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An Unseen Risk: The Rising Threat of Radon in Rural Alberta Homes

The presence of radon in rural homes is heightened due to groundwater wells, resulting in rural Albertans being exposed to radon levels 30 percent higher than their urban counterparts

Part of being a parent is taking care of your family. 

But that is easier said than done when you are up against an invisible threat.

Dr. Aaron Goodarzi (right) and Henk de Haan stand beside a groundwater well outside of de Haan’s home near Okotoks | Jeff McIntosh | The Canadian Press | CBC News

For five years, an unseen menace roamed freely in Henk de Haan’s home near Okotoks, southwest of Calgary. 

De Haan and his family slept blissfully, unaware of the danger in their basement, until his friend suggested he check for radon

“It was after my home was built and occupied, and my children had been sleeping in the basement, that I decided to test my home and my radon levels were dangerous,” said de Haan.

To de Haan’s surprise, radon levels in his house were off the charts. 

Health Canada considers 200 becquerels per cubic metre, or less radon, in a home to be safe. 

The air measured in de Haan’s home read 400 becquerels per cubic metre.

What Is Radon?

Radon is a harmful radioactive gas created from the breakdown of uranium in soil and rock. 

A map of Canada showing which regions should be most concerned about radon due to geography. Most of Alberta has high radon hazard potential | Radon Environmental Management Crop | HPAC

Uranium is the stuff they use to fuel nuclear power plants. 

So, what is a radioactive substance like uranium doing in a rural community? Believe it or not, uranium is almost 500 times more common than gold.

Uranium is found almost anywhere, including in rock, soil, groundwater, and our bodies. 

Thankfully, uranium isn’t’ too dangerous because it gives off tiny amounts of radiation.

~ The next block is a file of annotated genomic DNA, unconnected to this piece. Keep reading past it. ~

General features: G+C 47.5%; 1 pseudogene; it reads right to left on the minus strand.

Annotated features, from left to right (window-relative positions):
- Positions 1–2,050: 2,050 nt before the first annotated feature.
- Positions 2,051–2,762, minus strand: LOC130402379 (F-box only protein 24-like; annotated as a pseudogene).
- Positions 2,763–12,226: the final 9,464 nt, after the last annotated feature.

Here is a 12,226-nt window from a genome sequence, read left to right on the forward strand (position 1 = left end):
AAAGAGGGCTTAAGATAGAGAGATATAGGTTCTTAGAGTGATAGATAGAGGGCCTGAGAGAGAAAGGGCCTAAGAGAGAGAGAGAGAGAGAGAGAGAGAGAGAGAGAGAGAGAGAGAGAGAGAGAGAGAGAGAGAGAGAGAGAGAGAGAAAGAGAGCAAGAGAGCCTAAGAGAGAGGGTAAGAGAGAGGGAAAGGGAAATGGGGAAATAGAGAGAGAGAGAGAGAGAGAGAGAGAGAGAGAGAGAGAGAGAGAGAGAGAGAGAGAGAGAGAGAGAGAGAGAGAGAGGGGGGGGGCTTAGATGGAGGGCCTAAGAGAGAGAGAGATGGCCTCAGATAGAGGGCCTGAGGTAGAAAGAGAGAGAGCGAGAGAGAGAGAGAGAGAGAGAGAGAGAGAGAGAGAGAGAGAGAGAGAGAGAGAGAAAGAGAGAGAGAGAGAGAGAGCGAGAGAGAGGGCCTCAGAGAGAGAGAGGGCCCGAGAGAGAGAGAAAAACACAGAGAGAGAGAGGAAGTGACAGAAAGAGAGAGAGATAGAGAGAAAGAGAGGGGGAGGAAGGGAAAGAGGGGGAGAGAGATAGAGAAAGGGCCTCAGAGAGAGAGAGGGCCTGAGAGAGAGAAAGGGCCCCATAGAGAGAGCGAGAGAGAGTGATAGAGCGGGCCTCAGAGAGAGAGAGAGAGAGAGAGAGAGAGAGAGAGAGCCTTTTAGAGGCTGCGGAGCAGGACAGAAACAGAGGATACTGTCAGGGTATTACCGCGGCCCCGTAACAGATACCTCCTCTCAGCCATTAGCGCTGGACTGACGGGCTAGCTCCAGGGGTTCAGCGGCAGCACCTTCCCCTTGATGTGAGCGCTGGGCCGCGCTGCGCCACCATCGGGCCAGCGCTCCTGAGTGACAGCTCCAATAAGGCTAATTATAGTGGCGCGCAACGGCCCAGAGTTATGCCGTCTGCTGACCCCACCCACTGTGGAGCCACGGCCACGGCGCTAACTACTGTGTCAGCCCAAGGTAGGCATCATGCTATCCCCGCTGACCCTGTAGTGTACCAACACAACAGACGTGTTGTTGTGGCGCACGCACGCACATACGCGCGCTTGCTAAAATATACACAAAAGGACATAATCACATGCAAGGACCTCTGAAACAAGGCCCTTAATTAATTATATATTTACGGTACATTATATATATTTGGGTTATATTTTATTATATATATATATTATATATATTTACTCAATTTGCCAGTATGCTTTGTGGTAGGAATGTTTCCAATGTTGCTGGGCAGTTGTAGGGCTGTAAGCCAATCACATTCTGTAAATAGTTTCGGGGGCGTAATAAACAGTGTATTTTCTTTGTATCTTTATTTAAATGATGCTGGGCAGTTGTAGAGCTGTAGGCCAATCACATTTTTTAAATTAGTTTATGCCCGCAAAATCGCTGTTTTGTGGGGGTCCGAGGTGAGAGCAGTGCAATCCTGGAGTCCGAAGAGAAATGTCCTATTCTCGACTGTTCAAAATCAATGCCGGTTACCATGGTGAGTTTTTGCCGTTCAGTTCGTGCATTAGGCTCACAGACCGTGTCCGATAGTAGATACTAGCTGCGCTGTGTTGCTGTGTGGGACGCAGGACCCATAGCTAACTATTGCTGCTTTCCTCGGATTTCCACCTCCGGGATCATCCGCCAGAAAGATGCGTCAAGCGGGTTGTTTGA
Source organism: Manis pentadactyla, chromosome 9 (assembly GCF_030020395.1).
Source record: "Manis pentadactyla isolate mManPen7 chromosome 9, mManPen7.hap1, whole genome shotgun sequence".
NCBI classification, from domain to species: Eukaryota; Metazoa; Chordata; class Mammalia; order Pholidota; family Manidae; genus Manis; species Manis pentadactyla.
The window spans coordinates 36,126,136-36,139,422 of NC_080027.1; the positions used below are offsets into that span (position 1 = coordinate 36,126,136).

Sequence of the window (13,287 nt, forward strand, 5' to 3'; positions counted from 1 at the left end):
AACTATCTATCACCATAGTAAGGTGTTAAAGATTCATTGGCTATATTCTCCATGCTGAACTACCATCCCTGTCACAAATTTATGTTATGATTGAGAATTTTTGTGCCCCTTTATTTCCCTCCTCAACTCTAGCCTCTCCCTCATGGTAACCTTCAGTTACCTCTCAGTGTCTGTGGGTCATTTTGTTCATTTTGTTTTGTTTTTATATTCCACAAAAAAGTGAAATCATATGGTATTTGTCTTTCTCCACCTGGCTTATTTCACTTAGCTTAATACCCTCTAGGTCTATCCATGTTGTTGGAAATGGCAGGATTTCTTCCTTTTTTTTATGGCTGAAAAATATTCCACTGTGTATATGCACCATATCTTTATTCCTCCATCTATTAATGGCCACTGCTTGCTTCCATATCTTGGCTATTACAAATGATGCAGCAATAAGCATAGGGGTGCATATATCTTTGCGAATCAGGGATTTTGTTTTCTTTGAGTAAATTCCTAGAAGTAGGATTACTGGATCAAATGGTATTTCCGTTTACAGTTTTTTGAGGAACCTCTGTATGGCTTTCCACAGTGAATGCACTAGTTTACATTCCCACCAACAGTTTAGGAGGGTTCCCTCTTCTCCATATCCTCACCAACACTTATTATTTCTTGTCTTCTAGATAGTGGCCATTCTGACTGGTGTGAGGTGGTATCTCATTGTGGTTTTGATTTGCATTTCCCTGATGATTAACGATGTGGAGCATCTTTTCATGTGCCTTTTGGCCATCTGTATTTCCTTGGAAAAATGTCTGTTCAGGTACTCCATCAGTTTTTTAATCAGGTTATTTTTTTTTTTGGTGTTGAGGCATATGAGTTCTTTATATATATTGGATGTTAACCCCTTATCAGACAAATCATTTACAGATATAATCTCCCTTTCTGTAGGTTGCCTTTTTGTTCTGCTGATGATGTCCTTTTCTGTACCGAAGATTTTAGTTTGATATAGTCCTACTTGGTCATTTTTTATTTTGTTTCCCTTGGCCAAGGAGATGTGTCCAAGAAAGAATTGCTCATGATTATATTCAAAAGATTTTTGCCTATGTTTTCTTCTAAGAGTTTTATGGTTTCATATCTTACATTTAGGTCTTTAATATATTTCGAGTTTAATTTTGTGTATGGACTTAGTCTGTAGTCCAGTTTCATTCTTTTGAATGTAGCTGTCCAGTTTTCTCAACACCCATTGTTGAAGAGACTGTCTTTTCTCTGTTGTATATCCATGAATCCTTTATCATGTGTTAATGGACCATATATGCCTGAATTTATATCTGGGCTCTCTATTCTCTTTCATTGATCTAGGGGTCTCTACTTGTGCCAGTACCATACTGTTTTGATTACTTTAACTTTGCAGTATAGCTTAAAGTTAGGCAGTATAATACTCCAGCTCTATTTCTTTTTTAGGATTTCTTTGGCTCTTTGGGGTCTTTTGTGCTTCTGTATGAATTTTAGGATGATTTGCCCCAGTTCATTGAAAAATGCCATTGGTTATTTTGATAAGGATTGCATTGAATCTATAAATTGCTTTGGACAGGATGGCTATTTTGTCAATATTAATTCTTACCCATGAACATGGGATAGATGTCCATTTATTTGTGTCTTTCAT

But when uranium breaks down into radon, you have a problem. Not only is radon dangerous, but it is also invisible, odourless, and tasteless. 

The release of radon occurs naturally in the environment at levels that cause no immediate effects. However, exposure to increased levels of radon can be dangerous. 

The most common effect of exposure to increased levels of radon is lung cancer, which may take years to develop. 

How Does Radon Enter Homes?

As radon rises through the soil, it can enter through cracks or windows and usually enters homes through low spaces like basements. 

A picture showing how many ways radon can enter a home  Ottawa Public Health
A picture showing how many ways radon can enter a home | Ottawa Public Health

Radon can also spread through groundwater and enter through piping, sump pumps, or drains. 

In de Haan’s case, the radon likely spread through a nearby groundwater well but not the water itself.

A study conducted by University of Calgary researchers found a link between radon in rural homes based on how close they are to a drilled groundwater well.

Aaron Goodarzi, the principal investigator and Associate Professor at the University of Calgary’s Cumming School of Medicine, says the air, not the water around groundwater wells is to blame. 

“The air was allowing deep underground radon to reach the surface much more quickly…the houses in rural communities then have that much more radon to draw inside,” said Goodarzi.